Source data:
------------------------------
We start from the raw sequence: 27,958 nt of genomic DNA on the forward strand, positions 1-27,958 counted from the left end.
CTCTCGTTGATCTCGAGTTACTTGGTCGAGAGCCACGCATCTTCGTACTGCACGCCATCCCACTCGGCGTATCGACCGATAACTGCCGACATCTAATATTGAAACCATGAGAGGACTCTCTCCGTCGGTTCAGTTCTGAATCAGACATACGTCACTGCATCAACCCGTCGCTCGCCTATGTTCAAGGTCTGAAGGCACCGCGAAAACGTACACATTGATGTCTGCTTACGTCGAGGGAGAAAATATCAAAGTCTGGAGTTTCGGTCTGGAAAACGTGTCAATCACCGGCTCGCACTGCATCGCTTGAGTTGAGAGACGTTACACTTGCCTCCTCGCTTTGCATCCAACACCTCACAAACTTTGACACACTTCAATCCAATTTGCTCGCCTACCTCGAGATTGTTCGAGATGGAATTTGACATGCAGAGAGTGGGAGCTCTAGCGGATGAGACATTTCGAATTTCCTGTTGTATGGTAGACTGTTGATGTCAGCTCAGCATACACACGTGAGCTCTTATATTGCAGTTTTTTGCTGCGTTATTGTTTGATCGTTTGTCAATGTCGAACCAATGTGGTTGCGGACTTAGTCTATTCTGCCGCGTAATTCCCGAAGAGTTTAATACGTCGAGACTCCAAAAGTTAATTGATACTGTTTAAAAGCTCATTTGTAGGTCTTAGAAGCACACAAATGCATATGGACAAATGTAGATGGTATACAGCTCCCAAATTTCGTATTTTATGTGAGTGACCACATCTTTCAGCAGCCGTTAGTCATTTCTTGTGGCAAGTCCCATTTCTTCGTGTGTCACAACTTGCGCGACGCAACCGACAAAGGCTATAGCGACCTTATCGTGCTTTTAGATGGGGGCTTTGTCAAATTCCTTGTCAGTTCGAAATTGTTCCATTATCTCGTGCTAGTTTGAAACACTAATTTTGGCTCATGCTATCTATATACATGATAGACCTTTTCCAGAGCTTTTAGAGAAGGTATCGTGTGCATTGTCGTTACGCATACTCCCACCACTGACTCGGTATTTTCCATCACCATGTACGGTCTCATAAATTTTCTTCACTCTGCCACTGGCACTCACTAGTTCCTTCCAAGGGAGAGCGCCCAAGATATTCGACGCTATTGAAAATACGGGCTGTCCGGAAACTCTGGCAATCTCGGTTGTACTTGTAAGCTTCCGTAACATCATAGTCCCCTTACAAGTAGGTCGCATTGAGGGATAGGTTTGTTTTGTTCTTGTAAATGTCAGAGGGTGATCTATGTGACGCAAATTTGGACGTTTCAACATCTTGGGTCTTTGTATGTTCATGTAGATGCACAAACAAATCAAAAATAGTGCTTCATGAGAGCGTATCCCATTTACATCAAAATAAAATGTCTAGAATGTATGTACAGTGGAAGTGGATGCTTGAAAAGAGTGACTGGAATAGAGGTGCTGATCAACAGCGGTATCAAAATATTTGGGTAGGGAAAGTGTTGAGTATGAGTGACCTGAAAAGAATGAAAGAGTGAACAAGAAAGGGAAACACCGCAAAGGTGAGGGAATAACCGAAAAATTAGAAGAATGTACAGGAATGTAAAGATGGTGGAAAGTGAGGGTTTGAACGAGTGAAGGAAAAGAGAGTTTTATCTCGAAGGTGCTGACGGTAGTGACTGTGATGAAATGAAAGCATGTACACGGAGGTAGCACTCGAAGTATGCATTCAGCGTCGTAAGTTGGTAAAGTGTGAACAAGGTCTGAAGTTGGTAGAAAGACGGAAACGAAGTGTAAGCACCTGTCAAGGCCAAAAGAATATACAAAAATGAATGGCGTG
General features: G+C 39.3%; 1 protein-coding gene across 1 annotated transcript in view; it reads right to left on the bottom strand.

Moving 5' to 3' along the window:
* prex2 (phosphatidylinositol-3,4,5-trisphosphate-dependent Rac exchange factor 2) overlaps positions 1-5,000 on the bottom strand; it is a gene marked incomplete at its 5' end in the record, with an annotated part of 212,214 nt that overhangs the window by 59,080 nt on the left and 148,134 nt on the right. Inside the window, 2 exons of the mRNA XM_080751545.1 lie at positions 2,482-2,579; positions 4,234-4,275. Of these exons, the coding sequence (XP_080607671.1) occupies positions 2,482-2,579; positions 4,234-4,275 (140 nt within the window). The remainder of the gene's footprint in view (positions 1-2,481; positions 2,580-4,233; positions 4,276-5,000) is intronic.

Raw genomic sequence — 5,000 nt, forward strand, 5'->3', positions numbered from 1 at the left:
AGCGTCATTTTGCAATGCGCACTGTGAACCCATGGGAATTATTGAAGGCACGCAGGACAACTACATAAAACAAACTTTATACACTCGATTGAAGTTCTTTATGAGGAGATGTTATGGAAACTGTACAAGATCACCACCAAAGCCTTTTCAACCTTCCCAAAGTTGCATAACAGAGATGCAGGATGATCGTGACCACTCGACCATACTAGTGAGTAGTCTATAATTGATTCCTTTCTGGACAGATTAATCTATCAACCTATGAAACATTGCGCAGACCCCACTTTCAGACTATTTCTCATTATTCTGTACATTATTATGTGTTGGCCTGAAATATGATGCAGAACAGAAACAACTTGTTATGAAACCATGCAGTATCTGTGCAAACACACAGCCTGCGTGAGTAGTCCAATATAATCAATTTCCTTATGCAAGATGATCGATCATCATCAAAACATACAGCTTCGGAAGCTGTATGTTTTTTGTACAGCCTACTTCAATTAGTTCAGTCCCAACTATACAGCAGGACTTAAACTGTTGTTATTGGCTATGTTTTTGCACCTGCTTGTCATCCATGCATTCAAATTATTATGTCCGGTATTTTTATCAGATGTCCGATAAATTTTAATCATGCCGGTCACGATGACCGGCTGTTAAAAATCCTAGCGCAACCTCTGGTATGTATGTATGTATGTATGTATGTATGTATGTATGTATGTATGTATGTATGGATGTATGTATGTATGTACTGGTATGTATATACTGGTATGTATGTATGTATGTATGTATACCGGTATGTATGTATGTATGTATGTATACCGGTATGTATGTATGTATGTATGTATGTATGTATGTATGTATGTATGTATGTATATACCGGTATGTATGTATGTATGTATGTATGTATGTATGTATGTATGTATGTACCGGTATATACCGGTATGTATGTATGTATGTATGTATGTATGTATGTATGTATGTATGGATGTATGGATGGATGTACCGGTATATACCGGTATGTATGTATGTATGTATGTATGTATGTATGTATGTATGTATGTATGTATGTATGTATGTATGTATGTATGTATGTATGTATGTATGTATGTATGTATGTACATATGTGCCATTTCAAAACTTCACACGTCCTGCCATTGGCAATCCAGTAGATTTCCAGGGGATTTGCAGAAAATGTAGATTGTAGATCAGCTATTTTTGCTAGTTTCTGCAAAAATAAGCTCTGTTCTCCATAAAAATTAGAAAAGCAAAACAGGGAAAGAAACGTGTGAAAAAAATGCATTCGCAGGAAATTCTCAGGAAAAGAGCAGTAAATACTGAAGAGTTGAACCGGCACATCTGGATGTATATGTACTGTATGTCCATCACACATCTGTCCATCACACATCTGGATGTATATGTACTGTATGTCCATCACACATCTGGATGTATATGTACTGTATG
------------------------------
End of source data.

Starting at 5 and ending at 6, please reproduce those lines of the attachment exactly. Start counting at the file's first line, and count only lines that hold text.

* prex2 (phosphatidylinositol-3,4,5-trisphosphate-dependent Rac exchange factor 2) overlaps positions 1-5,000 on the bottom strand; it is a gene marked incomplete at its 5' end in the record, with an annotated part of 212,214 nt that overhangs the window by 59,080 nt on the left and 148,134 nt on the right. Inside the window, 2 exons of the mRNA XM_080751545.1 lie at positions 2,482-2,579; positions 4,234-4,275. Of these exons, the coding sequence (XP_080607671.1) occupies positions 2,482-2,579; positions 4,234-4,275 (140 nt within the window). The remainder of the gene's footprint in view (positions 1-2,481; positions 2,580-4,233; positions 4,276-5,000) is intronic.

Raw genomic sequence — 5,000 nt, forward strand, 5'->3', positions numbered from 1 at the left: